So anyway, a New York institution has gone to greener pastures and the restaurant world will be a little worse off because of it. R.I.P., Elaine!

Mama’s Marinara – 6 portions
3 cloves garlic, peeled and crushed
½ yellow onion, peeled and chopped fine
3 tablespoons olive oil
Two 28-ounce cans tomato puree
One 28-ounce can crushed tomatoes
1 tablespoon tomato paste
1 cup chicken broth
1 teaspoon sugar
Red pepper flakes to taste

Cook the garlic and onion in the olive oil in a sauce pot over a medium-low flame, about 10 minutes or until garlic is tender and onions translucent, not brown (this is called “seating” because it will draw out a lot of moisture and flavor).

Add all the tomato products. Pour the chicken stock into one of the 28-ounce cans. Fill it the rest of the way with water and add that and the sugar to the pot. Stir and bring to a simmer. Taste and season with red pepper flakes and salt, and cover. Simmer the sauce for about 1 hour. The sauce should be fairly think but not watery and very smooth. Uncover and simmer for 3 minutes if it is too think for your taste; add a little water if it seems thick.

Pappardelle Bolognese – 4 portions
1/8 pound ground veal (2 oz)
1/8 pound ground beef (2 oz)
1/8 pound ground pork (2 oz)
3 tablespoons extra-virgin olive oil
2 carrots, peeled and diced
4 stalks celery, rinsed and diced
1 yellow onion, peeled and diced
1 glass red wine
2 cups Mama’s Marinara (see page 116)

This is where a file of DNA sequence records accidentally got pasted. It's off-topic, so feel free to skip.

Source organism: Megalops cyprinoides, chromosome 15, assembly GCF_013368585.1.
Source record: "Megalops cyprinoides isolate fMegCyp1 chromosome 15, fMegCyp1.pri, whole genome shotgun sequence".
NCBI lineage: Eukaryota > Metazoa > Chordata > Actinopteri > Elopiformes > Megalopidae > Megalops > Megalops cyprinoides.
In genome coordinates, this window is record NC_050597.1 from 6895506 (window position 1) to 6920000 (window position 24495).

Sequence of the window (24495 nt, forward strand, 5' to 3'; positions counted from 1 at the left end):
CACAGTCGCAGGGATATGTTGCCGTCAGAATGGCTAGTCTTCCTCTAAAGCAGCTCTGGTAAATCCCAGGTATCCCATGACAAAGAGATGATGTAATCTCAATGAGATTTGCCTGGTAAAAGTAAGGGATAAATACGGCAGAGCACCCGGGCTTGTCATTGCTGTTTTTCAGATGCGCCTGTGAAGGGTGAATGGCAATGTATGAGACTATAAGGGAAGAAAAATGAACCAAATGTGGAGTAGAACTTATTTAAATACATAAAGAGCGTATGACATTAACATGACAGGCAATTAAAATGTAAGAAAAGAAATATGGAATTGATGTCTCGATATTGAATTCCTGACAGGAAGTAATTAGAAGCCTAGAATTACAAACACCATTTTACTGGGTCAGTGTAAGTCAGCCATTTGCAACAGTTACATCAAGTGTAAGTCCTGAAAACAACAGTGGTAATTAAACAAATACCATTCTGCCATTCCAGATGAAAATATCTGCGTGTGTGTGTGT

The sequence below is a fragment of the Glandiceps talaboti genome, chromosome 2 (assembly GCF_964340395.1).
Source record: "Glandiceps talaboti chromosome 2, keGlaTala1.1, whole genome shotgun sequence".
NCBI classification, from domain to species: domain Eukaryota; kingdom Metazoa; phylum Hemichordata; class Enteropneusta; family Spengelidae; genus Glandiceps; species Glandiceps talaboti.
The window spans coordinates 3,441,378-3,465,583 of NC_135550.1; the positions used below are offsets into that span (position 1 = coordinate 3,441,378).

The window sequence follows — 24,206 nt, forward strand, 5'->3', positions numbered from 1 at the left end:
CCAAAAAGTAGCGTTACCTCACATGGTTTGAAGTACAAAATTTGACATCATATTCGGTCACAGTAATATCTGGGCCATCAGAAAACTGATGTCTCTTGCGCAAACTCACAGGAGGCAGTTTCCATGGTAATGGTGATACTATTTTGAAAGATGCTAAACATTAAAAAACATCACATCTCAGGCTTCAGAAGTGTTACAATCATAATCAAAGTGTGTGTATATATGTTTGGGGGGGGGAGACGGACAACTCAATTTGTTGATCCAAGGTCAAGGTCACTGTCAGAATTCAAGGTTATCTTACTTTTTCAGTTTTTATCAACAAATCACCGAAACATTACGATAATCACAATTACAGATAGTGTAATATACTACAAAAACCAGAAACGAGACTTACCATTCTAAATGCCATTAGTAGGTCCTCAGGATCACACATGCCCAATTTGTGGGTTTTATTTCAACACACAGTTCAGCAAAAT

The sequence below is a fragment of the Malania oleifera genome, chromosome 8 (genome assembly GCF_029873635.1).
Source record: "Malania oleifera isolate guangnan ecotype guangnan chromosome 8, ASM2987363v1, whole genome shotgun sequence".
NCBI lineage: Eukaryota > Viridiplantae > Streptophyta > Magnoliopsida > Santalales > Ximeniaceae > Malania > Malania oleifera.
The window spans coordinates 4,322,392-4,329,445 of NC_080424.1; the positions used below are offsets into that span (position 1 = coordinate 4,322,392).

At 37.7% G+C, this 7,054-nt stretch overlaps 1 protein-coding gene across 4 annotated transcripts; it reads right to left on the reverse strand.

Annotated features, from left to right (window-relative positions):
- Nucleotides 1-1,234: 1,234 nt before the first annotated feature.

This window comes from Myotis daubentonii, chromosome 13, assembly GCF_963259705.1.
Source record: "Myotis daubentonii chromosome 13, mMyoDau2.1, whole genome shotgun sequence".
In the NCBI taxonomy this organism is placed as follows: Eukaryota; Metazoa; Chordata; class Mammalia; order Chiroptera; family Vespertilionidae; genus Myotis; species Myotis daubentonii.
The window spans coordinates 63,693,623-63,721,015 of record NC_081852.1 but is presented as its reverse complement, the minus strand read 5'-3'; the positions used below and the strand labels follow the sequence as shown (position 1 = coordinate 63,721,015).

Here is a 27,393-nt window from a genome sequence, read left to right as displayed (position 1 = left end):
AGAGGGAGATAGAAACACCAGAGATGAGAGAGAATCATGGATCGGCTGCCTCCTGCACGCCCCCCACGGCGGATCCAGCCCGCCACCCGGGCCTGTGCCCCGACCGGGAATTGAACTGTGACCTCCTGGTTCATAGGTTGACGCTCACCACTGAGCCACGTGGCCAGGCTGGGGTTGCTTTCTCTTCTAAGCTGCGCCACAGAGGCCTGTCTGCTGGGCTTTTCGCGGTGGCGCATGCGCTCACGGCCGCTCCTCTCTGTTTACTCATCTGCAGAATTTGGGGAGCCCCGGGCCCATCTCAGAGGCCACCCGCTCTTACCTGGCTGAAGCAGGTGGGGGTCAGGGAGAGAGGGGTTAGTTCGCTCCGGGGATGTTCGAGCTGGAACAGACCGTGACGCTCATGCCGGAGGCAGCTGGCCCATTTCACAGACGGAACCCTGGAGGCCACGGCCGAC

2 cups chicken stock
Salt and red pepper flakes
¼ cup grated Parmigina-Reggiano
1 ¼ pound pappardelle (As the author notes, “pappardelle is an extra-wide, flat, long noodle, similar to fettuccine but wider.” In Minneapolis, you can get fresh-cut pappardelle at Broder’s Cucina Italiana on 50th and Penn Avenue. Because that was a little out of my way, I got “fresh” linguine pasta out of the refrigerator case at my local grocery store. Note that the cooking time for fresh pasta is 2-3 minutes, tops.)

In a stockpot, over high heat, brown the meat in the olive oil. Lower the heat and add everything else, except the pasta and cheese, cover, and simmer 1 hour.

Meanwhile, bring a big pot of water to a boil. Add a handful of salt when it begins to simmer. Cook the pasta in salted boiling water, drain, and toss in the pot with the sauce. Taste and season with salt and pepper. Serve with the Parmigiano-Reggiano.

Ann’s Notes:
 Veal is hard to find so if you can’t locate it, just increase the beef or pork.
 I wish Rocco would have given some guidance to how much wine constitutes a glass. I went with 8 ounces but probably could have cut back as I needed to reduce the sauce.
 Speaking of reducing, I maybe went another half hour with the cover off the pot to thicken the sauce.
 I used Pecorino Romano instead of Parmigiano-Reggiano because I happened to have that one hand and because my family prefers Pecorino. The tastes are vastly different – Parmigiano Reggiano is made from cow’s milk and is sweet and nutty in taste; Pecorino Romano is made from sheep’s milk and is tangy and salty (but not much) in taste.
 You will not be likely to find dry Pappardelle pasta unless you visit a specialty foods store but as I mentioned, Broders Cucina Italiana in south Minneapolis carries sheets of homemade pasta that can be cut to order for linguine, fettucini or pappardelle. You can also use the sheets to make lasagna. Remember to follow the (short cooking time) directions. (Not to be confused with!)